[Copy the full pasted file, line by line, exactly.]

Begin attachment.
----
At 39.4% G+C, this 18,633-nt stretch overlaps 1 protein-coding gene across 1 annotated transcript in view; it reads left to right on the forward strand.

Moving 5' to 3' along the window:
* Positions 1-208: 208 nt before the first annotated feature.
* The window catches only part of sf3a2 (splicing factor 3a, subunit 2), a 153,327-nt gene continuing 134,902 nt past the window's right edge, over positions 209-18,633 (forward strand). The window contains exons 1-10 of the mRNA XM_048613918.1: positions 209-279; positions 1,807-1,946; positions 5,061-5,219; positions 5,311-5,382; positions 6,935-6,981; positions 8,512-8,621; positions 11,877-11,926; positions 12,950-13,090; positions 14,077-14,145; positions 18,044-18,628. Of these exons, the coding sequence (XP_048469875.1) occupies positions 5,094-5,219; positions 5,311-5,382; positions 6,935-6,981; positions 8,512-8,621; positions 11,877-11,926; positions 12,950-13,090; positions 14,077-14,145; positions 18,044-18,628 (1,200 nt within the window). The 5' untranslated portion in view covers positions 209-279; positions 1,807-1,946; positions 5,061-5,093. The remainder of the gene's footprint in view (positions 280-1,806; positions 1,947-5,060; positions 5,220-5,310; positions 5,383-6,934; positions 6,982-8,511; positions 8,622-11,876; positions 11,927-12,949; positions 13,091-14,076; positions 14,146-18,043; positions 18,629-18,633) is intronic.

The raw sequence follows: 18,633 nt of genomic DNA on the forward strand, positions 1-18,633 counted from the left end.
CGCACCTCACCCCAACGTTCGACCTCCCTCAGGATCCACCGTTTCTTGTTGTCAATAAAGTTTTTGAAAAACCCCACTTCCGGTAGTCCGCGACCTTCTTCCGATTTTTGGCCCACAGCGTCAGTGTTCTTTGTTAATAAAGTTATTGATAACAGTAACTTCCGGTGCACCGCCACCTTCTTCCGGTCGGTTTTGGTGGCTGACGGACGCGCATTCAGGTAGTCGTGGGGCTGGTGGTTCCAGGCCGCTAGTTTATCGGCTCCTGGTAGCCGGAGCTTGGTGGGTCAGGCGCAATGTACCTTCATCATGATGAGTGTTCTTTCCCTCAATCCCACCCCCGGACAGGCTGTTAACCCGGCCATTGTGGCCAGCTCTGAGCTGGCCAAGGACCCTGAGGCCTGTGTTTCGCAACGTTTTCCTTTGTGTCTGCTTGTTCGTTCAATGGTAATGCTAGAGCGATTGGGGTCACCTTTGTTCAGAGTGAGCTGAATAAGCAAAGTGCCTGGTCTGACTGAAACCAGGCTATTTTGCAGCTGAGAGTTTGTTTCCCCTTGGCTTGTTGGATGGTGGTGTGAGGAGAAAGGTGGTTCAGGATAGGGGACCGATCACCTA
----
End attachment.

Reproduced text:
At 39.4% G+C, this 18,633-nt stretch overlaps 1 protein-coding gene across 1 annotated transcript in view; it reads left to right on the forward strand.

Moving 5' to 3' along the window:
* Positions 1-208: 208 nt before the first annotated feature.
* The window catches only part of sf3a2 (splicing factor 3a, subunit 2), a 153,327-nt gene continuing 134,902 nt past the window's right edge, over positions 209-18,633 (forward strand). The window contains exons 1-10 of the mRNA XM_048613918.1: positions 209-279; positions 1,807-1,946; positions 5,061-5,219; positions 5,311-5,382; positions 6,935-6,981; positions 8,512-8,621; positions 11,877-11,926; positions 12,950-13,090; positions 14,077-14,145; positions 18,044-18,628. Of these exons, the coding sequence (XP_048469875.1) occupies positions 5,094-5,219; positions 5,311-5,382; positions 6,935-6,981; positions 8,512-8,621; positions 11,877-11,926; positions 12,950-13,090; positions 14,077-14,145; positions 18,044-18,628 (1,200 nt within the window). The 5' untranslated portion in view covers positions 209-279; positions 1,807-1,946; positions 5,061-5,093. The remainder of the gene's footprint in view (positions 280-1,806; positions 1,947-5,060; positions 5,220-5,310; positions 5,383-6,934; positions 6,982-8,511; positions 8,622-11,876; positions 11,927-12,949; positions 13,091-14,076; positions 14,146-18,043; positions 18,629-18,633) is intronic.

The raw sequence follows: 18,633 nt of genomic DNA on the forward strand, positions 1-18,633 counted from the left end.
CGCACCTCACCCCAACGTTCGACCTCCCTCAGGATCCACCGTTTCTTGTTGTCAATAAAGTTTTTGAAAAACCCCACTTCCGGTAGTCCGCGACCTTCTTCCGATTTTTGGCCCACAGCGTCAGTGTTCTTTGTTAATAAAGTTATTGATAACAGTAACTTCCGGTGCACCGCCACCTTCTTCCGGTCGGTTTTGGTGGCTGACGGACGCGCATTCAGGTAGTCGTGGGGCTGGTGGTTCCAGGCCGCTAGTTTATCGGCTCCTGGTAGCCGGAGCTTGGTGGGTCAGGCGCAATGTACCTTCATCATGATGAGTGTTCTTTCCCTCAATCCCACCCCCGGACAGGCTGTTAACCCGGCCATTGTGGCCAGCTCTGAGCTGGCCAAGGACCCTGAGGCCTGTGTTTCGCAACGTTTTCCTTTGTGTCTGCTTGTTCGTTCAATGGTAATGCTAGAGCGATTGGGGTCACCTTTGTTCAGAGTGAGCTGAATAAGCAAAGTGCCTGGTCTGACTGAAACCAGGCTATTTTGCAGCTGAGAGTTTGTTTCCCCTTGGCTTGTTGGATGGTGGTGTGAGGAGAAAGGTGGTTCAGGATAGGGGACCGATCACCTA